Volume 18 • Issue 26 | November 11 - 17, 2005

Leaving levers behind; voting is going electronic

By Ronda Kaysen

When New Yorkers cranked arcane metal levers from left to right to cast their ballots on Tuesday, they did so for one of the last times. By the next election, every polling station will have at least one new voting machine. And in 2007, every single mechanical booth in the city will be replaced with modern voting technology. But a battle is raging over just what sort of technology the state should use.

By 2007, New York must comply with the Help America Vote Act, federal legislation passed in the wake of the 2000 presidential election debacle in Florida to modernize voting technology. New York City will need to replace every one of its 7,349 aging manual lever machines with new technology by the 2007 September primaries.

Board of Elections commissioners across the state face two choices: optical scanners that read paper ballots much like a standardized test; or touch-screen electronic machines that electronically tally the votes. The touch-screen ballots will print a paper receipt for each ballot cast, much like an A.T.M., but votes will be tallied electronically. Election officials will count paper printouts for 3 percent of the machines, although a discrepancy will not necessarily initiate a full paper recount.

Critics of touch-screen voting worry the new technology is unreliable and could be vulnerable to tampering or computer error. With memories of touch-screen-instigated long lines and ballot inconsistencies in the 2004 presidential election still fresh in voters’ minds, many worry that New York, if it goes the way of the electronic ballot, might face similar problems.

The companies that make both options insist their computer systems are accurate and, some argue, more affordable than optical scanners. Regardless, they say, the decision lies in the hands of the Board of Elections and voters will be delivered trustworthy machines.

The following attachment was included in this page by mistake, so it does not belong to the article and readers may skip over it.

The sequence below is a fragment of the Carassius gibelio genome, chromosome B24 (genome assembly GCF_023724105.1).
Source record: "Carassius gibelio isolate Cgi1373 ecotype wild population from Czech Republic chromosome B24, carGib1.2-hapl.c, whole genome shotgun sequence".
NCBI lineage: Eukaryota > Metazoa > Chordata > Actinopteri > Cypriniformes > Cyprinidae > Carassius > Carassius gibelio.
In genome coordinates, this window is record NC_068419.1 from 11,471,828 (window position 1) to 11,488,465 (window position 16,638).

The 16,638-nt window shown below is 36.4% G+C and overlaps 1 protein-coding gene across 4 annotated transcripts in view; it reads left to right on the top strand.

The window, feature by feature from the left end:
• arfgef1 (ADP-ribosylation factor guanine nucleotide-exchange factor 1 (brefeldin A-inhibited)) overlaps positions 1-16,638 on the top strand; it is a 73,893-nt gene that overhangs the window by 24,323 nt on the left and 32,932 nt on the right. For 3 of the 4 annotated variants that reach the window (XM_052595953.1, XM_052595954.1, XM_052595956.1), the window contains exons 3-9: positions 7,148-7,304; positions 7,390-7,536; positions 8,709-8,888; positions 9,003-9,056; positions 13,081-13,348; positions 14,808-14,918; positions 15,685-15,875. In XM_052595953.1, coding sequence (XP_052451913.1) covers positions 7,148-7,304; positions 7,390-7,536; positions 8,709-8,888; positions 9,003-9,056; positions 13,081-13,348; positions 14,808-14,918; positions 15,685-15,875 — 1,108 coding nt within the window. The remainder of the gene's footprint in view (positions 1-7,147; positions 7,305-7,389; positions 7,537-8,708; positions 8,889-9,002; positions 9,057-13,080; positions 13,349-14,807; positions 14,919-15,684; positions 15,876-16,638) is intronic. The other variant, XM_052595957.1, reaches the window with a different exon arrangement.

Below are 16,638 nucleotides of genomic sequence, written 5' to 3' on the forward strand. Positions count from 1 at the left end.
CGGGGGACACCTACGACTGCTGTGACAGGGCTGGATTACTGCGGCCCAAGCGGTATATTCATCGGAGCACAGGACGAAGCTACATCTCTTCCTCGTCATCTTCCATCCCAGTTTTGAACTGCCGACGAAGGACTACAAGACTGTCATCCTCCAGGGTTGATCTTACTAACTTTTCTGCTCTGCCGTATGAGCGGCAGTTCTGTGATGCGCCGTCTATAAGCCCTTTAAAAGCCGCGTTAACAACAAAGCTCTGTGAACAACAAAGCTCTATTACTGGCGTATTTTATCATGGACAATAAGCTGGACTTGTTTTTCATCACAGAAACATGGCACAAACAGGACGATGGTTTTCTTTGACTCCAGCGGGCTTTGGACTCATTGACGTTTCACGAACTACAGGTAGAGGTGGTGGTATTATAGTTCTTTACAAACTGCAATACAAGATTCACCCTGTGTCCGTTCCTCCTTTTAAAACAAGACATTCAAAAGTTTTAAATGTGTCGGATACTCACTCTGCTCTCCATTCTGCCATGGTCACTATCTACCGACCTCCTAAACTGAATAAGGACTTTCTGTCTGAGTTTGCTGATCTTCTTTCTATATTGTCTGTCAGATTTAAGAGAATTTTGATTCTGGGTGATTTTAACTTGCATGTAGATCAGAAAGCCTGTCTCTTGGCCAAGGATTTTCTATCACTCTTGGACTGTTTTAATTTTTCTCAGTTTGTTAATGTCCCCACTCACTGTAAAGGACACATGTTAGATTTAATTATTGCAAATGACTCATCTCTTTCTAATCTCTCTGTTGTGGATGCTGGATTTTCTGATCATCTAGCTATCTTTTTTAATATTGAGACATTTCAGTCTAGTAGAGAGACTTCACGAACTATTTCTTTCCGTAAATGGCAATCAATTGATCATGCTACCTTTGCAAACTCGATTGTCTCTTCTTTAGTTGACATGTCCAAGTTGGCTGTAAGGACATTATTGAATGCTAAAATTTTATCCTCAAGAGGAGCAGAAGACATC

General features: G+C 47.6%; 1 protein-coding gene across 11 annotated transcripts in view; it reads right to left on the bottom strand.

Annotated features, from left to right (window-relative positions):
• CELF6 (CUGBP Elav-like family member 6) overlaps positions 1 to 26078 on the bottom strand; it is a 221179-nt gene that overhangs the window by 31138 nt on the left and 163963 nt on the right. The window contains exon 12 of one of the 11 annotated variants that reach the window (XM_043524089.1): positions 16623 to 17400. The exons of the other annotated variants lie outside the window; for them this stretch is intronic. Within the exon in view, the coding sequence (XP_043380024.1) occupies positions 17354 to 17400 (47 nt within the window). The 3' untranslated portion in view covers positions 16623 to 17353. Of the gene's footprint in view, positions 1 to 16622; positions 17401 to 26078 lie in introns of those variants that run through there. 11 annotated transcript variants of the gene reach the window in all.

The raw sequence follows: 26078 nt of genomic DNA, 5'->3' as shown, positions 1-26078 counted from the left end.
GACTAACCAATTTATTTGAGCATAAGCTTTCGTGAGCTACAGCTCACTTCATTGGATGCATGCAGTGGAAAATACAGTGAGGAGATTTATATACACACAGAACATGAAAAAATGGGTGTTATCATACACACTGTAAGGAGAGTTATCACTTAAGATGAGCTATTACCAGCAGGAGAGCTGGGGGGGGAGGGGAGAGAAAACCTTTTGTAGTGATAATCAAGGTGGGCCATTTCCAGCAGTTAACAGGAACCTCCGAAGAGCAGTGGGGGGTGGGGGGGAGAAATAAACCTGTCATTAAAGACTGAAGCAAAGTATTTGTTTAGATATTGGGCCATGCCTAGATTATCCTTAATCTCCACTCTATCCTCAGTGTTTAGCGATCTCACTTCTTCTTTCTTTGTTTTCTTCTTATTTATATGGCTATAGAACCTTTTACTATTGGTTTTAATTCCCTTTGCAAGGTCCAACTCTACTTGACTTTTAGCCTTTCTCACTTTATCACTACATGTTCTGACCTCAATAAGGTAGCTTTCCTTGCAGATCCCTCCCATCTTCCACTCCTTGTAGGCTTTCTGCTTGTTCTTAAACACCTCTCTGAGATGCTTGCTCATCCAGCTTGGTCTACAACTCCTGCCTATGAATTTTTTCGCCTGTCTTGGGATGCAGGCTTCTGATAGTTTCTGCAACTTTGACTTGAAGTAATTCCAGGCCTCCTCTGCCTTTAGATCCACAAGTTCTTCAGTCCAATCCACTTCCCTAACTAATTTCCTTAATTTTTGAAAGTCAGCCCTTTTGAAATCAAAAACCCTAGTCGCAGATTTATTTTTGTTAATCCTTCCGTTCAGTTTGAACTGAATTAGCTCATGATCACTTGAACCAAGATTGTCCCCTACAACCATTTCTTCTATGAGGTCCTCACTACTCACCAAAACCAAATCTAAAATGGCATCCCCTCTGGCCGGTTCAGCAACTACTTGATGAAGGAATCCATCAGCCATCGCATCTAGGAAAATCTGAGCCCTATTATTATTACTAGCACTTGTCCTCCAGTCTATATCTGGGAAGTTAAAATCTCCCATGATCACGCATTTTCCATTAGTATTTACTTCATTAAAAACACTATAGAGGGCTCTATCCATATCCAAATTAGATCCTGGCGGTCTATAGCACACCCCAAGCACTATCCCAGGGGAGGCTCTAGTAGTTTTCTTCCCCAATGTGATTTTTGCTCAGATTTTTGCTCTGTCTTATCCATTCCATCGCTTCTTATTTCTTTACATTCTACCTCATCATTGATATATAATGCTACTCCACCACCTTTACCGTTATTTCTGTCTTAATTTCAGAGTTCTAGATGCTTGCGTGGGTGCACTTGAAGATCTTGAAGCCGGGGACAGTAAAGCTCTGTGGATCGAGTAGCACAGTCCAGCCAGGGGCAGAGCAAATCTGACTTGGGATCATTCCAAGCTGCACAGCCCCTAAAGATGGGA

On the eve of the mayoral election, the League of Women Voters and New Yorkers for Verified Voting, gathered on the steps of City Hall for a late-morning press conference to express their support for optical scanners. With counties expected to make decisions in the coming months — each county and New York City will choose their preferred method independently — all the talk about ballots is reaching a fevered pitch.

“You’ve got to be out of your mind to use the touch screen” technology, Congressmember Jerrold Nadler, who attended the Nov. 7 rally, said in a telephone interview. “There could be a virus put into the computer that says, Disregard every third Democratic vote. That could be done by anybody. The voting machine companies will tell you, ‘We have very strong safeguards against that.’ They may be strong until somebody creates better technology.”

“We want to avoid another Florida,” said Felicia Feinerman, legislative director for Assemblymember Scott Stringer, the incoming Manhattan borough president, who also attended the rally. Florida switched to touch-screen voting machines after the 2000 presidential election and still experienced delays in 2004, she noted. “We don’t want to fall into that. We should do it with something that we trust,” Feinerman said. “Optical scans are the way to go.”

But vendors that make both options insist the touch-screen machines are safe and secure — and worth considering. “There is a perception out there that’s existed since 2000” that electronic machines are less reliable, said Alfie Charles, a spokesperson for Sequoia Voting Systems, a California-based company. Sequoia made touch-screen machines with a paper trail that were well received in Nevada in 2004. “There are different political constituencies who have embraced optical-scan paper against electronic machines and haven’t reassessed that position in light of the paper record.”